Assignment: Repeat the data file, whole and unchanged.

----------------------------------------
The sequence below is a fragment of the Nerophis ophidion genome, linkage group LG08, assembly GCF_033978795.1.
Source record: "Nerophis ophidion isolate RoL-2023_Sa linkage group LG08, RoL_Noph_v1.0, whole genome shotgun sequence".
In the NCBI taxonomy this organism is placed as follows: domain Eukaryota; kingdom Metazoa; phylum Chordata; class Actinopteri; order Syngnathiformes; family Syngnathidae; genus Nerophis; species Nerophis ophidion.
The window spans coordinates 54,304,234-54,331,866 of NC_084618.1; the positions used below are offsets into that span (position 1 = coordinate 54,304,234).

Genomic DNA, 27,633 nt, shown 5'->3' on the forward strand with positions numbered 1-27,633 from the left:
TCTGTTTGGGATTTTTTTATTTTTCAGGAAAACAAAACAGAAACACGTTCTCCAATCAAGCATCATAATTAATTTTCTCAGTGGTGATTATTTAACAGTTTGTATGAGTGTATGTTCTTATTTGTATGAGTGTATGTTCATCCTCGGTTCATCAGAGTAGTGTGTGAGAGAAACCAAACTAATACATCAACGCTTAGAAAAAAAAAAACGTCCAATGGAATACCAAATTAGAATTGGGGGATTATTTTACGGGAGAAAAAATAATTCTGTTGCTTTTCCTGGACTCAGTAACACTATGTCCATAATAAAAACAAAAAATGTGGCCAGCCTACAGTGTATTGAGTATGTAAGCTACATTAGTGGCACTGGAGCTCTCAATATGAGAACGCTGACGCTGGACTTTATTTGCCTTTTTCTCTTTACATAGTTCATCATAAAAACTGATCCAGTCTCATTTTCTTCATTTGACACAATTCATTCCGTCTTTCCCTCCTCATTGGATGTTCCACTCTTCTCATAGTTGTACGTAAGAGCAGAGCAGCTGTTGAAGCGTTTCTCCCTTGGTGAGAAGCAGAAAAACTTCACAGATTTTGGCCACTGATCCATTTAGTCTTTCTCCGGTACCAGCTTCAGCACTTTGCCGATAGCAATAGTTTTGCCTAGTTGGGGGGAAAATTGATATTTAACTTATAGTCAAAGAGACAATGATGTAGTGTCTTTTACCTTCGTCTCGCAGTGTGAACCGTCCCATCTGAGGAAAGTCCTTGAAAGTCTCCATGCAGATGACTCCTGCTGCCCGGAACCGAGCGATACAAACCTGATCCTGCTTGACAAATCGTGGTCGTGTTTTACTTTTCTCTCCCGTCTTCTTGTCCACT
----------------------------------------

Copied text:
The sequence below is a fragment of the Nerophis ophidion genome, linkage group LG08, assembly GCF_033978795.1.
Source record: "Nerophis ophidion isolate RoL-2023_Sa linkage group LG08, RoL_Noph_v1.0, whole genome shotgun sequence".
In the NCBI taxonomy this organism is placed as follows: domain Eukaryota; kingdom Metazoa; phylum Chordata; class Actinopteri; order Syngnathiformes; family Syngnathidae; genus Nerophis; species Nerophis ophidion.
The window spans coordinates 54,304,234-54,331,866 of NC_084618.1; the positions used below are offsets into that span (position 1 = coordinate 54,304,234).

Genomic DNA, 27,633 nt, shown 5'->3' on the forward strand with positions numbered 1-27,633 from the left:
TCTGTTTGGGATTTTTTTATTTTTCAGGAAAACAAAACAGAAACACGTTCTCCAATCAAGCATCATAATTAATTTTCTCAGTGGTGATTATTTAACAGTTTGTATGAGTGTATGTTCTTATTTGTATGAGTGTATGTTCATCCTCGGTTCATCAGAGTAGTGTGTGAGAGAAACCAAACTAATACATCAACGCTTAGAAAAAAAAAAACGTCCAATGGAATACCAAATTAGAATTGGGGGATTATTTTACGGGAGAAAAAATAATTCTGTTGCTTTTCCTGGACTCAGTAACACTATGTCCATAATAAAAACAAAAAATGTGGCCAGCCTACAGTGTATTGAGTATGTAAGCTACATTAGTGGCACTGGAGCTCTCAATATGAGAACGCTGACGCTGGACTTTATTTGCCTTTTTCTCTTTACATAGTTCATCATAAAAACTGATCCAGTCTCATTTTCTTCATTTGACACAATTCATTCCGTCTTTCCCTCCTCATTGGATGTTCCACTCTTCTCATAGTTGTACGTAAGAGCAGAGCAGCTGTTGAAGCGTTTCTCCCTTGGTGAGAAGCAGAAAAACTTCACAGATTTTGGCCACTGATCCATTTAGTCTTTCTCCGGTACCAGCTTCAGCACTTTGCCGATAGCAATAGTTTTGCCTAGTTGGGGGGAAAATTGATATTTAACTTATAGTCAAAGAGACAATGATGTAGTGTCTTTTACCTTCGTCTCGCAGTGTGAACCGTCCCATCTGAGGAAAGTCCTTGAAAGTCTCCATGCAGATGACTCCTGCTGCCCGGAACCGAGCGATACAAACCTGATCCTGCTTGACAAATCGTGGTCGTGTTTTACTTTTCTCTCCCGTCTTCTTGTCCACT